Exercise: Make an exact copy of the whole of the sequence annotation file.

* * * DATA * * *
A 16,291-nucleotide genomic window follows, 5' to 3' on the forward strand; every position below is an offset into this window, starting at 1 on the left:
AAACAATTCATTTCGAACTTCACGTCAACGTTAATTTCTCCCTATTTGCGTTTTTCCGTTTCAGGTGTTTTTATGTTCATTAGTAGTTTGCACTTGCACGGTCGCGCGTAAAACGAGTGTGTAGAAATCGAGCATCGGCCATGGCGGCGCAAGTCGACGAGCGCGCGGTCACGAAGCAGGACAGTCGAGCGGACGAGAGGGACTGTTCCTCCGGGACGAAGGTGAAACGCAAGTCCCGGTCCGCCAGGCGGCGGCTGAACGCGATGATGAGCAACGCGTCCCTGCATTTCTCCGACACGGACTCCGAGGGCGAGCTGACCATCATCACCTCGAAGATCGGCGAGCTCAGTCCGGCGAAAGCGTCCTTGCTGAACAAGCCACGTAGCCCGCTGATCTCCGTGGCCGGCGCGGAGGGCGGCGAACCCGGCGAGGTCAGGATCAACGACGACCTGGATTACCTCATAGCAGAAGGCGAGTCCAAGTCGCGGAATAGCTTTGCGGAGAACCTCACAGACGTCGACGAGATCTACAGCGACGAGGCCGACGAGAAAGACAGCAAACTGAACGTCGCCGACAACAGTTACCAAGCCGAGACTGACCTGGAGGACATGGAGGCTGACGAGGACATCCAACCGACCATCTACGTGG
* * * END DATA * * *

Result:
A 16,291-nucleotide genomic window follows, 5' to 3' on the forward strand; every position below is an offset into this window, starting at 1 on the left:
AAACAATTCATTTCGAACTTCACGTCAACGTTAATTTCTCCCTATTTGCGTTTTTCCGTTTCAGGTGTTTTTATGTTCATTAGTAGTTTGCACTTGCACGGTCGCGCGTAAAACGAGTGTGTAGAAATCGAGCATCGGCCATGGCGGCGCAAGTCGACGAGCGCGCGGTCACGAAGCAGGACAGTCGAGCGGACGAGAGGGACTGTTCCTCCGGGACGAAGGTGAAACGCAAGTCCCGGTCCGCCAGGCGGCGGCTGAACGCGATGATGAGCAACGCGTCCCTGCATTTCTCCGACACGGACTCCGAGGGCGAGCTGACCATCATCACCTCGAAGATCGGCGAGCTCAGTCCGGCGAAAGCGTCCTTGCTGAACAAGCCACGTAGCCCGCTGATCTCCGTGGCCGGCGCGGAGGGCGGCGAACCCGGCGAGGTCAGGATCAACGACGACCTGGATTACCTCATAGCAGAAGGCGAGTCCAAGTCGCGGAATAGCTTTGCGGAGAACCTCACAGACGTCGACGAGATCTACAGCGACGAGGCCGACGAGAAAGACAGCAAACTGAACGTCGCCGACAACAGTTACCAAGCCGAGACTGACCTGGAGGACATGGAGGCTGACGAGGACATCCAACCGACCATCTACGTGG